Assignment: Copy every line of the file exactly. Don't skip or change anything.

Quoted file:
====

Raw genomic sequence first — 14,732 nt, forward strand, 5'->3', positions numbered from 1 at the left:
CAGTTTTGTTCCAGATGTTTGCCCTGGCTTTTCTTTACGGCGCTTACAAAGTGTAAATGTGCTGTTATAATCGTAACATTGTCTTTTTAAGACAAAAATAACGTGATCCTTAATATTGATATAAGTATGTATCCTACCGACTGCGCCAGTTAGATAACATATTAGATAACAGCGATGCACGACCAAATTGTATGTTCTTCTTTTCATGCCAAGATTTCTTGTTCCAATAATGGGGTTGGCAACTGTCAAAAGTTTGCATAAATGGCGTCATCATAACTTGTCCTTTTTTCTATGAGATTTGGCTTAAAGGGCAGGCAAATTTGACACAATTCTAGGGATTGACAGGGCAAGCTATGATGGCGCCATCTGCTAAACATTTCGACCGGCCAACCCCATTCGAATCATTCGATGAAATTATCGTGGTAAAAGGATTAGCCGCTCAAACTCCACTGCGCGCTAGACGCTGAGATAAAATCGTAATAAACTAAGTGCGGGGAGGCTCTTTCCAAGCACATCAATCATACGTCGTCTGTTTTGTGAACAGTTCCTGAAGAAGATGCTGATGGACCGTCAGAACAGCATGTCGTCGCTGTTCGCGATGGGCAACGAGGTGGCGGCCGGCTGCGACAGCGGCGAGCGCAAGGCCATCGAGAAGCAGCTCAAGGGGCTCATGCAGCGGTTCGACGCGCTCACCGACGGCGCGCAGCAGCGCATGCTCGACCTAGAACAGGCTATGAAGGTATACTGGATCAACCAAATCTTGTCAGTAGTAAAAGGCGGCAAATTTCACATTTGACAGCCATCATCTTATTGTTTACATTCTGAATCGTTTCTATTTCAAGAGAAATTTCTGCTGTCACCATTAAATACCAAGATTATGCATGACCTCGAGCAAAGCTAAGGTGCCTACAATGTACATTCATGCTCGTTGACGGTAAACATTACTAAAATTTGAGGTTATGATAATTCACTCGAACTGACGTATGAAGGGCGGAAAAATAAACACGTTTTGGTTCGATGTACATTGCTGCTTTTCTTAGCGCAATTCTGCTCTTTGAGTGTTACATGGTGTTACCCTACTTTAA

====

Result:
Raw genomic sequence first — 14,732 nt, forward strand, 5'->3', positions numbered from 1 at the left:
CAGTTTTGTTCCAGATGTTTGCCCTGGCTTTTCTTTACGGCGCTTACAAAGTGTAAATGTGCTGTTATAATCGTAACATTGTCTTTTTAAGACAAAAATAACGTGATCCTTAATATTGATATAAGTATGTATCCTACCGACTGCGCCAGTTAGATAACATATTAGATAACAGCGATGCACGACCAAATTGTATGTTCTTCTTTTCATGCCAAGATTTCTTGTTCCAATAATGGGGTTGGCAACTGTCAAAAGTTTGCATAAATGGCGTCATCATAACTTGTCCTTTTTTCTATGAGATTTGGCTTAAAGGGCAGGCAAATTTGACACAATTCTAGGGATTGACAGGGCAAGCTATGATGGCGCCATCTGCTAAACATTTCGACCGGCCAACCCCATTCGAATCATTCGATGAAATTATCGTGGTAAAAGGATTAGCCGCTCAAACTCCACTGCGCGCTAGACGCTGAGATAAAATCGTAATAAACTAAGTGCGGGGAGGCTCTTTCCAAGCACATCAATCATACGTCGTCTGTTTTGTGAACAGTTCCTGAAGAAGATGCTGATGGACCGTCAGAACAGCATGTCGTCGCTGTTCGCGATGGGCAACGAGGTGGCGGCCGGCTGCGACAGCGGCGAGCGCAAGGCCATCGAGAAGCAGCTCAAGGGGCTCATGCAGCGGTTCGACGCGCTCACCGACGGCGCGCAGCAGCGCATGCTCGACCTAGAACAGGCTATGAAGGTATACTGGATCAACCAAATCTTGTCAGTAGTAAAAGGCGGCAAATTTCACATTTGACAGCCATCATCTTATTGTTTACATTCTGAATCGTTTCTATTTCAAGAGAAATTTCTGCTGTCACCATTAAATACCAAGATTATGCATGACCTCGAGCAAAGCTAAGGTGCCTACAATGTACATTCATGCTCGTTGACGGTAAACATTACTAAAATTTGAGGTTATGATAATTCACTCGAACTGACGTATGAAGGGCGGAAAAATAAACACGTTTTGGTTCGATGTACATTGCTGCTTTTCTTAGCGCAATTCTGCTCTTTGAGTGTTACATGGTGTTACCCTACTTTAA